Granola: Too much in too little

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Granola has that healthy but sometimes no-so-healthy make up of ingredients. A basic granola recipe contains the following ingredients: oats, some type of sweetener such as sugar or honey, and some type of crisp made from wheat or rice. Then other add ons might include nuts, dried fruits, or even coconut. The major controversy with granola is that only ¼ cup Is one serving, and most of the time granola is not consumed in this small quantity. Some eat it by the cup as cereal or others drown their acai bowls with the crunch. Well, that one fourth cup is composed of 100 calories, 17 grams of carbohydrates, 3 grams of protein, 2.5 grams of fat, and 1.5 grams of fiber. Now when nuts, raisons, dark chocolate, or other toppers are included, these numbers rise. A standard cup of granola contains 597 calories and 29 grams of fat. That is so much for such a small amount.


What this means is that filling a bowl with granola and milk to start the day equates to having a 600 calorie breakfast filled with sweeteners. When it comes to granola, a light sprinkle is the recommended serving size to stick to that ¼ cup. This might mean having a little on top of yogurt or a handful as a snack, not a free for all just because it can be bought in health food stores. All calories aside, granola does contain magnesium, calcium, phosphorus, zinc, manganese, and selium. It is considered a whole grain and contains folate, Vitamin E, and thiamin. Granola is also a healthy fat. Magnesium is needed for energy production. Calcium is needed for bone health. Selium, zinc, copper, and manganese are all great for red blood cells, bones, and connective tissue. Folate and thiamin are types of Vitamin B which help with cell growth, metabolism, and nerve function.

Some of the more tasty types of granola are sweetened with honey, syrup, or sprinkled with sugar. If weight loss is your goal, granola may not be the go-to option. Some have more calories and even fat than many types of breakfast cereals. ½ cup of granola has about 13 grams of sugar. That’s like eating half a candy bar. Women are recommended to only have about 24 grams of sugar per day and men about 36 grams, so just that small amount of granola takes up a big chunk of sugar in the day. Too much sugar leads to weight gain and other health problems. Making your own is probably the better option.  It’s misleading that acai bowels and different claimed to be healthy foods are drowned in granola. There are plenty of calories under that granola too, so it’s big setback not a “healthy” selection at all.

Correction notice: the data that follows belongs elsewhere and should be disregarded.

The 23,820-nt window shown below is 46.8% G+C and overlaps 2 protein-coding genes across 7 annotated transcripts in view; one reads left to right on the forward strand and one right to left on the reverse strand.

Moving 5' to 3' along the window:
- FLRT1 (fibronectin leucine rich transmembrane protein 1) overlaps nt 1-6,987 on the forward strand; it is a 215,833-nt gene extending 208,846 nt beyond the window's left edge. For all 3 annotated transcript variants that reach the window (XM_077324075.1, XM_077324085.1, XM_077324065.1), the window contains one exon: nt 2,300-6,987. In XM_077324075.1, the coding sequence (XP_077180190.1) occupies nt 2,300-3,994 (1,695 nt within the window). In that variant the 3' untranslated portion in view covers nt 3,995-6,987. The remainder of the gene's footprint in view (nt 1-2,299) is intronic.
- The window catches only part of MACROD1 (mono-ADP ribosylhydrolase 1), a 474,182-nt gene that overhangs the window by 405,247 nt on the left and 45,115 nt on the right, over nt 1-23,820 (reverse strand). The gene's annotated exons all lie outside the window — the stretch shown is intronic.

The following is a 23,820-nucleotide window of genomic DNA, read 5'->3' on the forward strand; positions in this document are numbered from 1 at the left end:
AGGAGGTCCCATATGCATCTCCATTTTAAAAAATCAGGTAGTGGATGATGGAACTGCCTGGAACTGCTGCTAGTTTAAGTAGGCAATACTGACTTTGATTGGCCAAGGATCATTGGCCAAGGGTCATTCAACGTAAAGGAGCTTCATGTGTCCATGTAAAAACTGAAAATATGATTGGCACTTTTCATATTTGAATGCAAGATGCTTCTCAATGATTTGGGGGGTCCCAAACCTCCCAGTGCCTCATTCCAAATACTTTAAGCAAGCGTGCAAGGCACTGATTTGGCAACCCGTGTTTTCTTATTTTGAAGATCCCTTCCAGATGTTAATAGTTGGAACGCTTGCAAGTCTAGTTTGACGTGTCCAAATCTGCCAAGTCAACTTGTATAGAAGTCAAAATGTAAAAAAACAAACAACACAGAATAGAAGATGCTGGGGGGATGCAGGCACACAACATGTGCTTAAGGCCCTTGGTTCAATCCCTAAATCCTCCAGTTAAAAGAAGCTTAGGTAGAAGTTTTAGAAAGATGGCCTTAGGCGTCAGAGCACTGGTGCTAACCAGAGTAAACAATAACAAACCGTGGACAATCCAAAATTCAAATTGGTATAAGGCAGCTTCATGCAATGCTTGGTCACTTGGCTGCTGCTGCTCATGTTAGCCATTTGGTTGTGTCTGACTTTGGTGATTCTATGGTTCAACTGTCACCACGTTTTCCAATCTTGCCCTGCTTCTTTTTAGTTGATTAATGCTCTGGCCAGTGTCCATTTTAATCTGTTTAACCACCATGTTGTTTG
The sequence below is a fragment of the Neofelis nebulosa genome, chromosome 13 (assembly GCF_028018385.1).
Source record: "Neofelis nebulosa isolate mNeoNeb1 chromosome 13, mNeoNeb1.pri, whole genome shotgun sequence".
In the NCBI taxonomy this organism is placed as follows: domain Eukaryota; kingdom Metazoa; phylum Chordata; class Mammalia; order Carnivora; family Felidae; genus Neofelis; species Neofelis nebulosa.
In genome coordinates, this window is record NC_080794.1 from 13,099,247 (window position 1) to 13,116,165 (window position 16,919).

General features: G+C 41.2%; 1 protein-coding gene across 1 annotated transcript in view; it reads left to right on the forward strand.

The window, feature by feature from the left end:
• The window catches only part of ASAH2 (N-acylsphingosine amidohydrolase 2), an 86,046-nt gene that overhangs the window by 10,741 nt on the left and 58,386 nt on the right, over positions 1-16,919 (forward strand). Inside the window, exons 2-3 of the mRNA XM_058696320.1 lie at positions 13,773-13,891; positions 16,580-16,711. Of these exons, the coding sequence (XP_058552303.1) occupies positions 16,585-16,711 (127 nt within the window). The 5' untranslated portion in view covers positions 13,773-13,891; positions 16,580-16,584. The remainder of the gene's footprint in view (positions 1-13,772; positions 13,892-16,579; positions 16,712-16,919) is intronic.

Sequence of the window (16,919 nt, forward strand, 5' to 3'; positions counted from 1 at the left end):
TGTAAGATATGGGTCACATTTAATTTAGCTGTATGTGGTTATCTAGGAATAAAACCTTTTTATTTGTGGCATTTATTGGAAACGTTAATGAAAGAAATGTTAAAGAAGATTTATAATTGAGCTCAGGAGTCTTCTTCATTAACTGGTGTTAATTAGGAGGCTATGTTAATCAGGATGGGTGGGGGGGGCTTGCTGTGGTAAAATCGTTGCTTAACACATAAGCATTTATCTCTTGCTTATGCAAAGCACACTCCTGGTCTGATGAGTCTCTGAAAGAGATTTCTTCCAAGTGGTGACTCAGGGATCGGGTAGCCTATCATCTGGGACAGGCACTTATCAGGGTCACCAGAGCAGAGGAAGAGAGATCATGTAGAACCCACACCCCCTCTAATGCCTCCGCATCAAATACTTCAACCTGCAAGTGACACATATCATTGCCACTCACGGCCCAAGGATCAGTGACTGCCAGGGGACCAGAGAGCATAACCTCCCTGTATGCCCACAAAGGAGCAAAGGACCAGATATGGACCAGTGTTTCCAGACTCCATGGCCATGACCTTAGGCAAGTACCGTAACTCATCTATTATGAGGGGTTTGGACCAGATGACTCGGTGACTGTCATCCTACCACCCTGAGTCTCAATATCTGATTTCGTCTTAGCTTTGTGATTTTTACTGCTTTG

Granola certainly has its pros and cons. It is not all bad and it is not all good. It is certainly a type of food that can be misleading. Health food stores even make their own and one tends to think that this snack is a great option versus a bag of chips or candy bar. However, there aren’t always labels on the back to tell you just how much sugar or other ingredients are involved. The key is portion control and not getting carried away with reaching for more and more. There are all sorts of granola bars too. Label reading is very important, especially when it comes to what constitutes what one serving is. 

https://www.researchgate.net/publication/326489163_Development_of_High_Energy_Cereal_and_Nut_Granola_Bar

https://www.healthline.com/nutrition/is-granola-healthy

https://www.mayoclinic.org/healthy-lifestyle/recipes/granola-with-raisins-apples-and-cinnamon/rcp-20049664

https://time.com/4914384/healthy-granola-bar/

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Megan Johnson McCullough owns a fitness studio in Oceanside CA called Every BODY's Fit. She has an M.A. in Physical Education & Health Science, is a current candidate for her Doctorate in Health & Human Performance, and she's an NASM Master Trainer & Instructor. She's also a professional natural bodybuilder, fitness model, Wellness Coach, and AFAA Group Exercise Instructor.